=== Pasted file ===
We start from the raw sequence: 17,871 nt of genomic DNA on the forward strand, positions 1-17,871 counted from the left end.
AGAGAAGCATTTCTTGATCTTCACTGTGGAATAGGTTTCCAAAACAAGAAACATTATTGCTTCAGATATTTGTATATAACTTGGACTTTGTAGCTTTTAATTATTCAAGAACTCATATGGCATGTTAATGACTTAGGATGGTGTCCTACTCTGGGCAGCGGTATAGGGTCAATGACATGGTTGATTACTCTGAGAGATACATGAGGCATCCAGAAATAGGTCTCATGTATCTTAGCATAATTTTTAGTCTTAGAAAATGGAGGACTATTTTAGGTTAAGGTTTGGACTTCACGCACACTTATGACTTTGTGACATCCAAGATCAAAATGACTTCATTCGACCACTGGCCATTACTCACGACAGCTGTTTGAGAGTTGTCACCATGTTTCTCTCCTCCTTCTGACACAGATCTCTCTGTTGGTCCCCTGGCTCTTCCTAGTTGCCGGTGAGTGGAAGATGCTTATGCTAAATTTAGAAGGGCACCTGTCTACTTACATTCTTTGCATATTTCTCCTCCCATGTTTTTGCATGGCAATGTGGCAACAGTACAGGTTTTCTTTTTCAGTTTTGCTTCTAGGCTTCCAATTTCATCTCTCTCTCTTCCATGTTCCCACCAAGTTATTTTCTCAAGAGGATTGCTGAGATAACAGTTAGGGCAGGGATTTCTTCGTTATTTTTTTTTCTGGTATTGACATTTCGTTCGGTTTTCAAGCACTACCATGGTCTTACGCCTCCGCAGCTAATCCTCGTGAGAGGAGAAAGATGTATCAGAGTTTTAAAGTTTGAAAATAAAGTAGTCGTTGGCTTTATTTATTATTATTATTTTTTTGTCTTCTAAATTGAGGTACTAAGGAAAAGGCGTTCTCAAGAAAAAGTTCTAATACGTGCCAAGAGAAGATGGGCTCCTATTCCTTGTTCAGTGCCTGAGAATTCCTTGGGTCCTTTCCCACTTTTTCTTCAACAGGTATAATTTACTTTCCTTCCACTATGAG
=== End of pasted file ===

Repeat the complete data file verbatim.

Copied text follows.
We start from the raw sequence: 17,871 nt of genomic DNA on the forward strand, positions 1-17,871 counted from the left end.
AGAGAAGCATTTCTTGATCTTCACTGTGGAATAGGTTTCCAAAACAAGAAACATTATTGCTTCAGATATTTGTATATAACTTGGACTTTGTAGCTTTTAATTATTCAAGAACTCATATGGCATGTTAATGACTTAGGATGGTGTCCTACTCTGGGCAGCGGTATAGGGTCAATGACATGGTTGATTACTCTGAGAGATACATGAGGCATCCAGAAATAGGTCTCATGTATCTTAGCATAATTTTTAGTCTTAGAAAATGGAGGACTATTTTAGGTTAAGGTTTGGACTTCACGCACACTTATGACTTTGTGACATCCAAGATCAAAATGACTTCATTCGACCACTGGCCATTACTCACGACAGCTGTTTGAGAGTTGTCACCATGTTTCTCTCCTCCTTCTGACACAGATCTCTCTGTTGGTCCCCTGGCTCTTCCTAGTTGCCGGTGAGTGGAAGATGCTTATGCTAAATTTAGAAGGGCACCTGTCTACTTACATTCTTTGCATATTTCTCCTCCCATGTTTTTGCATGGCAATGTGGCAACAGTACAGGTTTTCTTTTTCAGTTTTGCTTCTAGGCTTCCAATTTCATCTCTCTCTCTTCCATGTTCCCACCAAGTTATTTTCTCAAGAGGATTGCTGAGATAACAGTTAGGGCAGGGATTTCTTCGTTATTTTTTTTTCTGGTATTGACATTTCGTTCGGTTTTCAAGCACTACCATGGTCTTACGCCTCCGCAGCTAATCCTCGTGAGAGGAGAAAGATGTATCAGAGTTTTAAAGTTTGAAAATAAAGTAGTCGTTGGCTTTATTTATTATTATTATTTTTTTGTCTTCTAAATTGAGGTACTAAGGAAAAGGCGTTCTCAAGAAAAAGTTCTAATACGTGCCAAGAGAAGATGGGCTCCTATTCCTTGTTCAGTGCCTGAGAATTCCTTGGGTCCTTTCCCACTTTTTCTTCAACAGGTATAATTTACTTTCCTTCCACTATGAG